Snake venom can’t move claim not entirely accurate: experts

FactCheck September 6, 2019

The Statement

“The only way that the venom can get into your blood stream [sic] is to be moved from the bite site in the lymphatic vessels. The only way to do this is to physically move the limbs that were bitten…Venom can’t move if the victim doesn’t move.” 

AAP FactCheck examined a Facebook post from August 28, 2019 by an Australian user which features a range of guidelines about how to deal with snakebites. The user reposted an entry #SnakeBite originally published by Queensland-based nurse education provider ECT4Health on November 7, 2018. 

ECT4Health’s statement that “venom can’t move if the victim doesn’t move” was made in the context of a series of instructions relating to pressure immobilisation bandaging.

It also stated: “In the 1980s a technique called Pressure immobilisation bandaging was developed to further retard venom movement. It completely stops venom /lymph transport toward the blood stream [sic].”

The original post has been shared more than 16,000 times, generating more than 5000 reactions and 3300 comments.

The Analysis

ECT4Health’s claim venom transport in the lymphatic system is entirely passive is “not necessarily” true, according to the University of Melbourne’s toxinology expert Dr Timothy Jackson.

Dr Jackson, who heads the venoms and antivenoms reference laboratory at the university’s Australian Venom Research Unit, said the post’s assertion was based on the same hypothesis as the pressure immobilisation (PIB) first aid technique for snake bite.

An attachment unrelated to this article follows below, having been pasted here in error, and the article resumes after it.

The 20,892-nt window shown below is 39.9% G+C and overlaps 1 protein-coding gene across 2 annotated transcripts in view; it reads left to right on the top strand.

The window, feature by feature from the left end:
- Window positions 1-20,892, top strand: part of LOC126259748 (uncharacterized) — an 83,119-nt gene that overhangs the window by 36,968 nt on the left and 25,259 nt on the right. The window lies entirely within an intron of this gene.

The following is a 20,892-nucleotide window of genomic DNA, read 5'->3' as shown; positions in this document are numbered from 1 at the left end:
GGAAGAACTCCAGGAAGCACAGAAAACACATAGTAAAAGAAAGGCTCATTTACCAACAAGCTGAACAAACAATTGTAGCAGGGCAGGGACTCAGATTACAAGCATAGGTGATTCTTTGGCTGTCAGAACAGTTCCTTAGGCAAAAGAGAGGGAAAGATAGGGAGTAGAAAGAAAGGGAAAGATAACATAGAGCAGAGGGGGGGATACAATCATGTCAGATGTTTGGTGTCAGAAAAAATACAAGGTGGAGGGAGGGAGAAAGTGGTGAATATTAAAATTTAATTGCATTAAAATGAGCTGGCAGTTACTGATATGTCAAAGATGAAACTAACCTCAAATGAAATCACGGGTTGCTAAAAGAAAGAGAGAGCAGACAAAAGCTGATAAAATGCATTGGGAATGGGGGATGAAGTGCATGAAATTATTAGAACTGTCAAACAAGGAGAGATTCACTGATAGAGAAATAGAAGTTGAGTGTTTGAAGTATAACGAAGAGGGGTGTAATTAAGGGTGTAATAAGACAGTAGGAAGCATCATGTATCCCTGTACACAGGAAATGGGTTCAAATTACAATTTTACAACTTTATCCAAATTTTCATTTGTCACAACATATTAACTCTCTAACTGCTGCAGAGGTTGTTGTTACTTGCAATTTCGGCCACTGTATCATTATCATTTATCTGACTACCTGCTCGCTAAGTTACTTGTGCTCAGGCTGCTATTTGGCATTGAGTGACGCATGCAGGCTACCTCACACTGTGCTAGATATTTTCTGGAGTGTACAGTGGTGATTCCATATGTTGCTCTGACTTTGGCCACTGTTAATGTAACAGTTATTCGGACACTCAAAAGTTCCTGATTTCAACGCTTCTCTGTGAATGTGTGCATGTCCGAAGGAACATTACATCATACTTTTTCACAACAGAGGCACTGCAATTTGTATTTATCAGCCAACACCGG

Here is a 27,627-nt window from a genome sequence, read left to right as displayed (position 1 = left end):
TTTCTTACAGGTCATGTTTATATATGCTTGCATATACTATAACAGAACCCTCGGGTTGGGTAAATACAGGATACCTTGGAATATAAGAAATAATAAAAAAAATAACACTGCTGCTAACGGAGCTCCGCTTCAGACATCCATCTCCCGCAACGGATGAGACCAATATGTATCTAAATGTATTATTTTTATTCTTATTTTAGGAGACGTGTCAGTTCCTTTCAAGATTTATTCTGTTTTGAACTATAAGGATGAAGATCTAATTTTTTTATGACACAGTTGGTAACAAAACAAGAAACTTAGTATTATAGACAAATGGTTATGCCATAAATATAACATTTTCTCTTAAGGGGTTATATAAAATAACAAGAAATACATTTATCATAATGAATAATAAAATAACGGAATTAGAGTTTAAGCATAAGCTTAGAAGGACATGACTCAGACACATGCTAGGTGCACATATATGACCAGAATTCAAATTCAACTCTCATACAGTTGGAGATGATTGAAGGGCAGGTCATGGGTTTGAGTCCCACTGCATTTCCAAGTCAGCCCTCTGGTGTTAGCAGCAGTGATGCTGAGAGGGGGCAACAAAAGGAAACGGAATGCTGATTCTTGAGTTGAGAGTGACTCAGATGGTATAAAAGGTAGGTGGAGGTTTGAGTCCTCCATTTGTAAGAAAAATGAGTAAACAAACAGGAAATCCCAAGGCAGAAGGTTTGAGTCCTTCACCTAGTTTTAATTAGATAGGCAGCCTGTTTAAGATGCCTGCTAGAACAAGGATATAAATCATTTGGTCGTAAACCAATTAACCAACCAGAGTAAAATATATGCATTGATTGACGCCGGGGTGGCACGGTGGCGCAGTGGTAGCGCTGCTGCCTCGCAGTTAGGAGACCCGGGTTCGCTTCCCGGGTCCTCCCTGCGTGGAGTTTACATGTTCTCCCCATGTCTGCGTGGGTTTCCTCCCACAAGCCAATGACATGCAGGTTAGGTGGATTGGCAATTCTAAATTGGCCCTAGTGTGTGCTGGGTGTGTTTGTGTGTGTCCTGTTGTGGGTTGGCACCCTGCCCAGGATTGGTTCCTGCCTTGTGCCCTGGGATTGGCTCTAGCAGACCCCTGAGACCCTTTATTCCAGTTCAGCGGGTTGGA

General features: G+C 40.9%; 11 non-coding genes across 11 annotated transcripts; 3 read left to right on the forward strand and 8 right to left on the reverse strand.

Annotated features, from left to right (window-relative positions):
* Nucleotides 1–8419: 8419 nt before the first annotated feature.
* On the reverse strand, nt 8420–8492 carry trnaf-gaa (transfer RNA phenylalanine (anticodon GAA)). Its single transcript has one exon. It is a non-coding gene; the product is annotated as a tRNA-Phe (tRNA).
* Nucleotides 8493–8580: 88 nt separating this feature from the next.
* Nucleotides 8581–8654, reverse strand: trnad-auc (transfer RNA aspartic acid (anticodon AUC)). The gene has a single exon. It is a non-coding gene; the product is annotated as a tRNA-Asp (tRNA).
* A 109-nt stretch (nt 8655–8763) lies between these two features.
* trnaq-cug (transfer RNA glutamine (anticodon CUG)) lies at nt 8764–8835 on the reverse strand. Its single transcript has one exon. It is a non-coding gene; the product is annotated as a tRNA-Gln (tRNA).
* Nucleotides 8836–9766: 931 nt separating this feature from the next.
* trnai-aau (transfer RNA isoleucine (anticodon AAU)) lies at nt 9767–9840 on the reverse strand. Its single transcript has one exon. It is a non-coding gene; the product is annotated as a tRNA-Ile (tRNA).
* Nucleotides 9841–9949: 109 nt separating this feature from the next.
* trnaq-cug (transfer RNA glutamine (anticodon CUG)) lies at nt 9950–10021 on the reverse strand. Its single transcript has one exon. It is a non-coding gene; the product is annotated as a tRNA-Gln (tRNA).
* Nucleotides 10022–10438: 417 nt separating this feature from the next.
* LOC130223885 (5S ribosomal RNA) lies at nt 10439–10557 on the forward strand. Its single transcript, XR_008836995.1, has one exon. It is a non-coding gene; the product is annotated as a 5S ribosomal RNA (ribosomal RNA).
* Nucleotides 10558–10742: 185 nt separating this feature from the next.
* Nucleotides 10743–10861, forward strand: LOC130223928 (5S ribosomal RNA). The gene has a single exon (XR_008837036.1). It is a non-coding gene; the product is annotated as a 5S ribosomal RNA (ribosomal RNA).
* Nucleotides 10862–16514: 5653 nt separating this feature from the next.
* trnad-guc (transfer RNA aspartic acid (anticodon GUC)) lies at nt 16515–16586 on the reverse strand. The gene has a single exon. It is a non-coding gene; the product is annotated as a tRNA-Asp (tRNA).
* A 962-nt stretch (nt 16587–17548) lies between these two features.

He said PIB is based on the theory that venom is initially injected into the lymphatic system and needs to travel to lymph nodes in order to enter the bloodstream.

“Thus pressure restricts the lymphatic flow (without cutting off blood flow) and immobilisation slows down the passive flow (the lymphatic system has no “pump” of its own),” Dr Jackson told AAP FactCheck in an email response to questions. 

He said this hypothesis is “somewhat true” and why PIB “seems to work…or at least makes intuitive sense.” It is, however, based on little research evidence, according to Dr Jackson.

“Transport of toxins by the lymphatic system, as well as their entry into the blood – ‘toxin biodistribution’ more broadly – is almost entirely unstudied,” he said.

Dr Jackson says experts believe some toxins – very small molecules – could bypass the lymph nodes altogether and drain through capillaries straight into circulation. 

“Staying still will not prevent these toxins reaching the bloodstream. We also don’t know what degree of pressure or immobilisation is required to completely prevent transport, and we don’t know if these states are achievable without compromising the health of the bite patient in other ways.

“Staying still is definitely good, as is applying a compression bandage. But I would not endorse the assertion that this completely prevents toxicity.”

University of Queensland venom expert Dr Bryan Fry agrees.